Jean Heimann said...


Great post! You did a wonderful job covering this topic. A change in modesty would make such a difference in today's society.

I highly recommend Colleen's book! I reviewed it a few years ago and learned so much about modesty and fashion from it.

Thanks for sharing the info on both books.

nil said...

What a coincidence! A friend of mine lent us that book yesterday and I was reading it last night. I was appalled at some of the facts and statistics. It really makes a girl want to dress as modestly as she can at all times.

Anonymous said...

Awesome post. Change the clothes and change the mindset. Along the same lines would be to concentrate on education of our girl children in math and sciences. It will be the women that save the world.

Visiting from the Carnival of Family Life.

Sherry said...

Great topic! You may also be interested in The Carnival of Modesty, currently hosted by The Space Between My Peers. There's lots of good articles in the carnival.

Janine Cate said...


I have found it easier in the last few years to find clothing for myself and my daughters. because of the "long tail" effect of the internet, supplies are not limited to what they can sell in a small local market.

Just google "modest swimsuit" and a multitude of options are available. We are no longer limited to what I can find in a local store.

Leticia said...

Just don't Google "modest clothing" with your daughters around! We got a website with Muslim, Amish, Hasidic, and Catholic modest clothing, and they were rolling their eyes at me!

Anonymous said...

Great article and review!! My girls are very young, 4 and 6, and still I have to work hard to avoid immodest clothing even in their age group.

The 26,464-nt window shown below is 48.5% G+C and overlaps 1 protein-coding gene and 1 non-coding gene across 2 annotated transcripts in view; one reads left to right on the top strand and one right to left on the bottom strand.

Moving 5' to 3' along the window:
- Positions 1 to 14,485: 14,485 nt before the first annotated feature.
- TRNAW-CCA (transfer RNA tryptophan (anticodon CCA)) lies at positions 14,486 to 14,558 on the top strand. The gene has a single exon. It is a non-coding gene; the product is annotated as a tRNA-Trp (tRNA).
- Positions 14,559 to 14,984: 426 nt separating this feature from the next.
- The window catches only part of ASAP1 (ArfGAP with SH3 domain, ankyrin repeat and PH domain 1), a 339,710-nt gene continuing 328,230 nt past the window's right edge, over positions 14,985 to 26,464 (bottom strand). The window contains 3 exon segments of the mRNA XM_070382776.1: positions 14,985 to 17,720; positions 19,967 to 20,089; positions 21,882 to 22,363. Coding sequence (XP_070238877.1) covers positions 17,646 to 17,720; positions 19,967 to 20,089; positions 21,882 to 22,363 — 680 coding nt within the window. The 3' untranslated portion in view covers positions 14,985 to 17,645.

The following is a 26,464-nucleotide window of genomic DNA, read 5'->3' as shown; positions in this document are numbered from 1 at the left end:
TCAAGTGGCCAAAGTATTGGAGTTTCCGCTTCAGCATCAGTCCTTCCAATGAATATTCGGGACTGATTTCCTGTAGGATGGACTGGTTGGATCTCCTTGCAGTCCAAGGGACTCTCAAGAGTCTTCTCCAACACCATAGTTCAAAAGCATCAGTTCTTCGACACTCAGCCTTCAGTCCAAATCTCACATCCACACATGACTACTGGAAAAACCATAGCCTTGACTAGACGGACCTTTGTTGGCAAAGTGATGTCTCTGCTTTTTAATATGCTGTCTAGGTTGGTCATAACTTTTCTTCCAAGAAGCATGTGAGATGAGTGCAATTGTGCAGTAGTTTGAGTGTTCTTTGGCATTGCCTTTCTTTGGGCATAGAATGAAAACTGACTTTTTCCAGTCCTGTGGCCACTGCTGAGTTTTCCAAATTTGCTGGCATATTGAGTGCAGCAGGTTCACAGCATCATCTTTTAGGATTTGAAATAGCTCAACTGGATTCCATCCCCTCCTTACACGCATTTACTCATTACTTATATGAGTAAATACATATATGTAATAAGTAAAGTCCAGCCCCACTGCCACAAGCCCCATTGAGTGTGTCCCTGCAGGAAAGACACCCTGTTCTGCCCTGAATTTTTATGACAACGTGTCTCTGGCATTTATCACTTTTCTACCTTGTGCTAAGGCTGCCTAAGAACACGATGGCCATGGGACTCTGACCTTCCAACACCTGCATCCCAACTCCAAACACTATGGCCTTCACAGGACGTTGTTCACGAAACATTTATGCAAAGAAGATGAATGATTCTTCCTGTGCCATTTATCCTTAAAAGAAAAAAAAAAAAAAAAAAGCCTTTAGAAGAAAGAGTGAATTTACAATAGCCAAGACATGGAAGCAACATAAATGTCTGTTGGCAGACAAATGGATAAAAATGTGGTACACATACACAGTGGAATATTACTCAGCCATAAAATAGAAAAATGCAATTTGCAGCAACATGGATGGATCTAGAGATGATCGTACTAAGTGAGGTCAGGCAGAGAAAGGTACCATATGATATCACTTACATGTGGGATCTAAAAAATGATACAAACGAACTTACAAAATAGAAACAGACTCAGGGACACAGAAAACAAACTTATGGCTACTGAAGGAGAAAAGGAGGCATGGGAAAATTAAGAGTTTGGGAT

Like my friend who banned Barbie from her house, and opted for Strawberry Shortcake for her girls to play with, said: "At least Strawberry Shortcake looks like a little girl and not a prostitute."

Leticia said...

I once saw the History of Barbie on A&E Network, and she WAS based upon a German prostitute doll in the 1950's. We prefer the American Girl Dolls for our 10 year old.

Anonymous said...

That is a great message for girls today. I think girls are afraid of the "good girl" label and too concerned with dressing and looking like all their classmates. Girls need to know that being a strong and beautiful woman starts on the inside and you don't have to wear clothes too tight, too short, and too revealing to get attention.

Colleen Hammond said...

It's great to see modesty back in the news, and the interview I did with Focus on the Family (that Letitia quotes above) earned me a place as a member of the Vast Right Wing Conspiracy:

What an honor!!! :-)

I've been interviewed these past two weeks by news outlets from all over the world, but what concerns me is that manufacturers are starting to see a 'market for modest clothing' and are producing and selling clothing that they label as 'modest' that aren't decent...even being labeled "hot and modest". I Blogged about it here:

Like Letitia said, shop a bit and select a few outfits before you show your daughters. That's one of the reasons I did my other Blog--to show fashions from the runways of Paris that fit the Vatican Guidelines:

Keep in mind, too, that a woman's real power is in her virtue--obtained and sustained through the grace of God. When we raise our children to be pure, humble, and charitable, the rest of society benefits as well.


Hanley Family said...

Great post. It is interesting, too, that girls who dress stylishly yet modestly get an entirely different kind of attention than those who don't. It is something girls need to realize! It is so much nicer.